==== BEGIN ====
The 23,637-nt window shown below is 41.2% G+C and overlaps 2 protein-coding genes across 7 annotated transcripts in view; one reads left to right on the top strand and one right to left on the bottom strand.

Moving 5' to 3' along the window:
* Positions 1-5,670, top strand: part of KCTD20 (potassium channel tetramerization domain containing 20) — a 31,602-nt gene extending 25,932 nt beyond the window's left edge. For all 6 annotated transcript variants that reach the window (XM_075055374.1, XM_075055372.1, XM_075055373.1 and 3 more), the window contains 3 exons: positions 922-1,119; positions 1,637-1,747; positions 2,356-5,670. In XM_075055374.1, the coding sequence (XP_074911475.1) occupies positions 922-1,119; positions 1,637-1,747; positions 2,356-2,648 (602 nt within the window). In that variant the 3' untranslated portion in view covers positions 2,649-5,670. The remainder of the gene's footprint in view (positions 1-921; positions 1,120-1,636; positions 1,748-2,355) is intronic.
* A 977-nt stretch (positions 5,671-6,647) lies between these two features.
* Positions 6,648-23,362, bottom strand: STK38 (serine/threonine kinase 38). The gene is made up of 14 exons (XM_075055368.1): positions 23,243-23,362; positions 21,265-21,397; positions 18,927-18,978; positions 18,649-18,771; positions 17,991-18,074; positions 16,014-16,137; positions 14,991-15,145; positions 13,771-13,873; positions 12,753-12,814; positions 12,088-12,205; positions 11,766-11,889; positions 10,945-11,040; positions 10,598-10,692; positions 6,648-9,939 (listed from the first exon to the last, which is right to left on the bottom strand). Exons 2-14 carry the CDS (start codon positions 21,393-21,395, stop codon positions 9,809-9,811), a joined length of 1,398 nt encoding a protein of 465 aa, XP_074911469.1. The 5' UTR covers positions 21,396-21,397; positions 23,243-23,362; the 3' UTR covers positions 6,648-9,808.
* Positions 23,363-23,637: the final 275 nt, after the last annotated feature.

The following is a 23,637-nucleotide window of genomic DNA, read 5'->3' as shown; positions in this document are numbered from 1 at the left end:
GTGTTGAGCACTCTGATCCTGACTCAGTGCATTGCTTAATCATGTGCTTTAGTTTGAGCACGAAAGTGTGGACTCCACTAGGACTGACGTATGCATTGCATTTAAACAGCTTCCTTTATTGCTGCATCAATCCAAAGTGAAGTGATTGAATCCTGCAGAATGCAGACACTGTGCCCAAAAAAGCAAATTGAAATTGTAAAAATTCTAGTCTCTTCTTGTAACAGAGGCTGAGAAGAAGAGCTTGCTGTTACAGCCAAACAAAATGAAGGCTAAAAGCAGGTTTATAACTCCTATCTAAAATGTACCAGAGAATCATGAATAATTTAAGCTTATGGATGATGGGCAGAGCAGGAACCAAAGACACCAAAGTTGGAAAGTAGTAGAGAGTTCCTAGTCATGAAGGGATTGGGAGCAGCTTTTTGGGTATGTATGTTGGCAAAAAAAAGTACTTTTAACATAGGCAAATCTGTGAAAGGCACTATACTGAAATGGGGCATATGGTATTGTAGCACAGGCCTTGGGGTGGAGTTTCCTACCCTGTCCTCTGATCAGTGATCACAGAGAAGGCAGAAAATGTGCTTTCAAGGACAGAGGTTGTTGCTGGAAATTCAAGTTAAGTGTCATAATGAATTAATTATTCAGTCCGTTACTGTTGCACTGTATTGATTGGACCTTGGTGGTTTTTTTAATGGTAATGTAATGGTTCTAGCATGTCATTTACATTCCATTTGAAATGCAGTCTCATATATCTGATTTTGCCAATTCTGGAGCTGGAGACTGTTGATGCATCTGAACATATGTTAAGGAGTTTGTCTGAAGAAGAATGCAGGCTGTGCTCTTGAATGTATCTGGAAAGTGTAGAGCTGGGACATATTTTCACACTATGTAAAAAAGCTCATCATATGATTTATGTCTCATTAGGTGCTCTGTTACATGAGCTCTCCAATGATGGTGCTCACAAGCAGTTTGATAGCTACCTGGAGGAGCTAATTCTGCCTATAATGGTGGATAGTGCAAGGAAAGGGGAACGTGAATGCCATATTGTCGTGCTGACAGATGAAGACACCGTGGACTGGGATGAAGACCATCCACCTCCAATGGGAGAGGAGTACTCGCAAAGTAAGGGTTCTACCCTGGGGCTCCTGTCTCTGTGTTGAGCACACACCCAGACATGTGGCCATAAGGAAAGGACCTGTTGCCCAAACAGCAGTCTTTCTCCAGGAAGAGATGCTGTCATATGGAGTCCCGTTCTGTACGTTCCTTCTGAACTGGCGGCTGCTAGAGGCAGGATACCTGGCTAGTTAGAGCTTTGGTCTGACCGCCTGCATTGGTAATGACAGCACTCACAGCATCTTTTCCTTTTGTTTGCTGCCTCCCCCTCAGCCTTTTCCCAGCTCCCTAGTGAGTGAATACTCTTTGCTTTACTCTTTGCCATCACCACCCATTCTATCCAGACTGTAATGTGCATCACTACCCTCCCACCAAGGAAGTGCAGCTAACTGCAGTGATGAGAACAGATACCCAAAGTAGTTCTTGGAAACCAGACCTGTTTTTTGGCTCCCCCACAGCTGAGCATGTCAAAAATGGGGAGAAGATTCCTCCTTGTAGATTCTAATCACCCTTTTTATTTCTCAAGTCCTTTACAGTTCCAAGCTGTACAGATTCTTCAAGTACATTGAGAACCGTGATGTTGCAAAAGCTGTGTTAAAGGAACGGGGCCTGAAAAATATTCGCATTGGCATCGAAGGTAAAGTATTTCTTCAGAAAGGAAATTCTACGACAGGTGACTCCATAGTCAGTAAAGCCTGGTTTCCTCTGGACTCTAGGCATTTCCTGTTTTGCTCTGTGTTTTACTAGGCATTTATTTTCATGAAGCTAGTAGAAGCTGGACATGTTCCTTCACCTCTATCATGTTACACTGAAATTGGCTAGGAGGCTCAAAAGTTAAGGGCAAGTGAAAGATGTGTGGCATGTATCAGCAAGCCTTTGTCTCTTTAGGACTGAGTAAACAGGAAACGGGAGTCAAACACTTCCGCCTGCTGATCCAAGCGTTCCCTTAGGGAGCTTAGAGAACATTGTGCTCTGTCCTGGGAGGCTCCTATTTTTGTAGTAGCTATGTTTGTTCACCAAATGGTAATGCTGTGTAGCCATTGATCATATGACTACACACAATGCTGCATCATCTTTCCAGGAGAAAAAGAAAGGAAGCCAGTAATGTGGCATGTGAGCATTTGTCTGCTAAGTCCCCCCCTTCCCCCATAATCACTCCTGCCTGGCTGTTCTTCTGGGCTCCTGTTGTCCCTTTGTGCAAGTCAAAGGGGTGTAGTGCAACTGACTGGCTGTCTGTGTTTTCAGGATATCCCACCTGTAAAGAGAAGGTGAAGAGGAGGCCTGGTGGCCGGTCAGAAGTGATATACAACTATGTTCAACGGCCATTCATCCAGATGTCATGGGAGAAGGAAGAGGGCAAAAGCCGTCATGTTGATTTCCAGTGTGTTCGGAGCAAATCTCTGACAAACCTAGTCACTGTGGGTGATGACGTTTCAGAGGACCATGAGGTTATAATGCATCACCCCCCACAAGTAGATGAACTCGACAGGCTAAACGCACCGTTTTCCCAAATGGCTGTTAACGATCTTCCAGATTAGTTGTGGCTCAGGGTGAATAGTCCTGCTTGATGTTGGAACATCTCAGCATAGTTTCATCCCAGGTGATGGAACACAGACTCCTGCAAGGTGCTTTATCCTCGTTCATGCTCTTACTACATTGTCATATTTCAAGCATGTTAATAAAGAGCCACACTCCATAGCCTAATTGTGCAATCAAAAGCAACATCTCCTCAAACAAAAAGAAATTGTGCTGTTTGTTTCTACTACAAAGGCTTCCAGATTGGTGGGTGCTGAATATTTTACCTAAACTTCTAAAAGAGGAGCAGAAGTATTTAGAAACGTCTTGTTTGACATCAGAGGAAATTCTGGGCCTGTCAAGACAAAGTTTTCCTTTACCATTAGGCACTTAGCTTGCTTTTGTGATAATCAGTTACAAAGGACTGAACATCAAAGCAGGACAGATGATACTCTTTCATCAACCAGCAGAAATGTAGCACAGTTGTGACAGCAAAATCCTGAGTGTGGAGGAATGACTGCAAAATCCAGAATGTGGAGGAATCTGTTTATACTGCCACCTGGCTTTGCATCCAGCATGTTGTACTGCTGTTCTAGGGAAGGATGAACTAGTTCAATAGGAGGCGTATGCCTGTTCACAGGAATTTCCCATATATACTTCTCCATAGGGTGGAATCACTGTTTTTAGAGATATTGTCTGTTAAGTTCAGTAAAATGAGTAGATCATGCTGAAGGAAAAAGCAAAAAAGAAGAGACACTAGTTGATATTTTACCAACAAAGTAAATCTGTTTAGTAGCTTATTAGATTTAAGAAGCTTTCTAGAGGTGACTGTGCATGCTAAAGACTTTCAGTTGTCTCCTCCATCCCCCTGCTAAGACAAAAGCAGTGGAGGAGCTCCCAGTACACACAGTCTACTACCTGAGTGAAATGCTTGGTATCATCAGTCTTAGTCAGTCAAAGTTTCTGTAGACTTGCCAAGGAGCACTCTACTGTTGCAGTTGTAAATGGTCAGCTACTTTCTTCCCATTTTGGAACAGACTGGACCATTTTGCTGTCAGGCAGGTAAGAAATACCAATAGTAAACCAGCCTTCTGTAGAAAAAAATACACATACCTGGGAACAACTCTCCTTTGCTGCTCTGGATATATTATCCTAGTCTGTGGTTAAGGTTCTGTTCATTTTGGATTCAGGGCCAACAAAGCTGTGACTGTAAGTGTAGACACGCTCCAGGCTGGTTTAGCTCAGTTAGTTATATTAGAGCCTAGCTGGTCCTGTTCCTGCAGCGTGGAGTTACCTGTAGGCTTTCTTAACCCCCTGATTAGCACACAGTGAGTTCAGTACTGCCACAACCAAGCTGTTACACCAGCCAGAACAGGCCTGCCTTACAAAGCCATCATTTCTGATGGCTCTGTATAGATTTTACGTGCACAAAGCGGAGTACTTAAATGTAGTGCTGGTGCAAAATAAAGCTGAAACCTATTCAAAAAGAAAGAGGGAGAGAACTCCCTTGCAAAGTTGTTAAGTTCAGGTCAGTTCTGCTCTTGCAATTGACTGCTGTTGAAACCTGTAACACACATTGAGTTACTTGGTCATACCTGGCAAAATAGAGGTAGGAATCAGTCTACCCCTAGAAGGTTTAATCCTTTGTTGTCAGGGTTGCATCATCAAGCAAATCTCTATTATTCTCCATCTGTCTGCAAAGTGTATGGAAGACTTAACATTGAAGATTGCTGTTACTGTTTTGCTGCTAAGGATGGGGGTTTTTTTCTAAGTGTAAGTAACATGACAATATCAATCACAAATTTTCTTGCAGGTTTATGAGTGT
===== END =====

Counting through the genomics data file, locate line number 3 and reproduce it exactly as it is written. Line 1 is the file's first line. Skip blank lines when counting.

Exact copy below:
* Positions 1-5,670, top strand: part of KCTD20 (potassium channel tetramerization domain containing 20) — a 31,602-nt gene extending 25,932 nt beyond the window's left edge. For all 6 annotated transcript variants that reach the window (XM_075055374.1, XM_075055372.1, XM_075055373.1 and 3 more), the window contains 3 exons: positions 922-1,119; positions 1,637-1,747; positions 2,356-5,670. In XM_075055374.1, the coding sequence (XP_074911475.1) occupies positions 922-1,119; positions 1,637-1,747; positions 2,356-2,648 (602 nt within the window). In that variant the 3' untranslated portion in view covers positions 2,649-5,670. The remainder of the gene's footprint in view (positions 1-921; positions 1,120-1,636; positions 1,748-2,355) is intronic.